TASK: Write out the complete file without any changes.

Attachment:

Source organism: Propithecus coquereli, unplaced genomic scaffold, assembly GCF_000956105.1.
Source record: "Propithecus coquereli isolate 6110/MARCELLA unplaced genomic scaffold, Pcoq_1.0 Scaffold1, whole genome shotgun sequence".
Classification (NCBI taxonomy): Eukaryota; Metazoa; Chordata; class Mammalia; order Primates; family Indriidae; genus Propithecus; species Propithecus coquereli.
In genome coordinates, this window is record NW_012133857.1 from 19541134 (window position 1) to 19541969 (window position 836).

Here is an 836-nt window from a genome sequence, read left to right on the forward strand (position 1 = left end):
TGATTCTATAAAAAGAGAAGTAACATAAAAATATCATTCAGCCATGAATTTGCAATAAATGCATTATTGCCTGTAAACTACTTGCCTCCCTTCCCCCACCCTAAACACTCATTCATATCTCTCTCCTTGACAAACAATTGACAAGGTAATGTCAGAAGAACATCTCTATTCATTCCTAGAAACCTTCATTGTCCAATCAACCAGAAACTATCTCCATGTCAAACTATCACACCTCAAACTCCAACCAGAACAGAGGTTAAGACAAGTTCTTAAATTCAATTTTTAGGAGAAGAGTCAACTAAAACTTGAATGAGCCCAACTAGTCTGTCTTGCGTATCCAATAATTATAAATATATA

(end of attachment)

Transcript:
Source organism: Propithecus coquereli, unplaced genomic scaffold, assembly GCF_000956105.1.
Source record: "Propithecus coquereli isolate 6110/MARCELLA unplaced genomic scaffold, Pcoq_1.0 Scaffold1, whole genome shotgun sequence".
Classification (NCBI taxonomy): Eukaryota; Metazoa; Chordata; class Mammalia; order Primates; family Indriidae; genus Propithecus; species Propithecus coquereli.
In genome coordinates, this window is record NW_012133857.1 from 19541134 (window position 1) to 19541969 (window position 836).

Here is an 836-nt window from a genome sequence, read left to right on the forward strand (position 1 = left end):
TGATTCTATAAAAAGAGAAGTAACATAAAAATATCATTCAGCCATGAATTTGCAATAAATGCATTATTGCCTGTAAACTACTTGCCTCCCTTCCCCCACCCTAAACACTCATTCATATCTCTCTCCTTGACAAACAATTGACAAGGTAATGTCAGAAGAACATCTCTATTCATTCCTAGAAACCTTCATTGTCCAATCAACCAGAAACTATCTCCATGTCAAACTATCACACCTCAAACTCCAACCAGAACAGAGGTTAAGACAAGTTCTTAAATTCAATTTTTAGGAGAAGAGTCAACTAAAACTTGAATGAGCCCAACTAGTCTGTCTTGCGTATCCAATAATTATAAATATATA